09 April 2016

Mozart and restoration

Our Canberra Symphony Orchestra started its new year with a visiting conductor and a Mozart theme. First up with Mozart himself with Symphony no.31 in D major Paris, but the other works were more modern takes, Tchaikovsky with Suite no.4 in G major with themes from Mozart (and we were told, Glinka, with influences of Liszt) and Jonathan Dove Magic Flute dances which features the magic flute in its escapades after Mozart's original story is complete (amusing thought), here played by Virginia Taylor. And one from left field, Nigel Westlake Out of the blue. I'm told some work of Nigel Westlake will be featured in all CSO concerts this year. The Mozart was as expected: dignified, hugely pretty with inevitable phrasing and fine lines. The Dove referred to Mozart but with a real modern sensibility, changing times, much harder counting all round, sparser instrumentation. The Tchaikovsky was busier, earthier with some blistering lines. I noticed the bassist comparing or practicing some fast lines before the gig. There were some beauties throughout, with the pinnacle in an encore of the Overture from Marriage of Figaro. Otherwise, the orchestra sounded professionally sweet, nicely intoned and satisfyingly filling the large space of Llewellyn, even from the circle where we were sitting. It's nice up there to see the whole orchestra although the sound seems to me more clinical, less involving. And the Westlake. Apparently it was his first composition after an accident and we're told the music came easily at first, then in disparate components later, and Westlake kept them this way. I found the repetition attractive and compelling, but I like this sort of thing; a companion was less satisfied. So be it. Nice concert, well themed, interesting and not too challenging.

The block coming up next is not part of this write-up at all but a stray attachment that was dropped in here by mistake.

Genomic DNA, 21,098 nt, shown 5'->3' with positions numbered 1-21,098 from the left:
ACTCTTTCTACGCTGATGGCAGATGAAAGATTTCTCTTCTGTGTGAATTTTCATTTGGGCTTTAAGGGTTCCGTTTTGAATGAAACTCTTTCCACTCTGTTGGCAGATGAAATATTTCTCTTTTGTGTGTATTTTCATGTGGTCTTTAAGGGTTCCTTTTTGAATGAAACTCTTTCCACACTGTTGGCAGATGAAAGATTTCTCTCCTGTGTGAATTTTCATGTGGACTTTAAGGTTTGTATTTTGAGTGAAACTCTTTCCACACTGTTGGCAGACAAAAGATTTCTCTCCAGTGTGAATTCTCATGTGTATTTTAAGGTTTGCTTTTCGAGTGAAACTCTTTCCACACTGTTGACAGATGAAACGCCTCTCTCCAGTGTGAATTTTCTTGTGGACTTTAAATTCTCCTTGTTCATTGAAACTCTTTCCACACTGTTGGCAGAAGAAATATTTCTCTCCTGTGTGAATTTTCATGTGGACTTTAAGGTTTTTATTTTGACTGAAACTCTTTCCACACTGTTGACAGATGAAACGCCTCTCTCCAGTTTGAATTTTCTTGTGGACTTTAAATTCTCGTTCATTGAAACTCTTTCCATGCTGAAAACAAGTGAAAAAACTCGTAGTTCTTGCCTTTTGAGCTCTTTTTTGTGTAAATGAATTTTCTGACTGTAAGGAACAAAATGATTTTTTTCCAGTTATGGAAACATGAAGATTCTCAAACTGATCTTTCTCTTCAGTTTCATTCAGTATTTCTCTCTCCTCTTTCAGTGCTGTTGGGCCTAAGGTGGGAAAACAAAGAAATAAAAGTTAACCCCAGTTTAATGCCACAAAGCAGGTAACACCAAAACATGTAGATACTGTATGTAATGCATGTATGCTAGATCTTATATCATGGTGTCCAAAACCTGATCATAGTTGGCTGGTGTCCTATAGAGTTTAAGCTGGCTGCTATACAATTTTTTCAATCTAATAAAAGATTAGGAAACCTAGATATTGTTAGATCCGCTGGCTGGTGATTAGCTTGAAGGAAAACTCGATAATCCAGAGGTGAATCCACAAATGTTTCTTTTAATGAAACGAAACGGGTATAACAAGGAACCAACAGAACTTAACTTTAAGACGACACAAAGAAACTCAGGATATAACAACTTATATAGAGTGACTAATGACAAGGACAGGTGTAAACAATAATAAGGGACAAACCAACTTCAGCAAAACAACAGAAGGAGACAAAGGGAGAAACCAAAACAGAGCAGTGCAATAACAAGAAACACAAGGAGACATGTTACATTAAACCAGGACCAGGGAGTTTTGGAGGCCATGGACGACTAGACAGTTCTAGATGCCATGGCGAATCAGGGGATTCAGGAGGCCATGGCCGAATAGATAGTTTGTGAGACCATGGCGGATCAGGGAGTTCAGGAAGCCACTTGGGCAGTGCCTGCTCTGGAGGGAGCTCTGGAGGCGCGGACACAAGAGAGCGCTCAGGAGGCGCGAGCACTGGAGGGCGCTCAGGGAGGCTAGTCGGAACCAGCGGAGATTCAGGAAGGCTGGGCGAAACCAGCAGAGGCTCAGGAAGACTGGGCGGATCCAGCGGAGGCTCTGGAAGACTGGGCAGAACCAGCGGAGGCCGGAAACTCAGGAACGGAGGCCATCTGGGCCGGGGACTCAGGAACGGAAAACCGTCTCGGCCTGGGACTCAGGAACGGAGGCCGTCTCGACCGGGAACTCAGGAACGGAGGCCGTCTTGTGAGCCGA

The Canberra Symphony Orchestra performed with Benjamin Northey (conductor) and Virginia Taylor (solo flute) at Llewellyn Hall.

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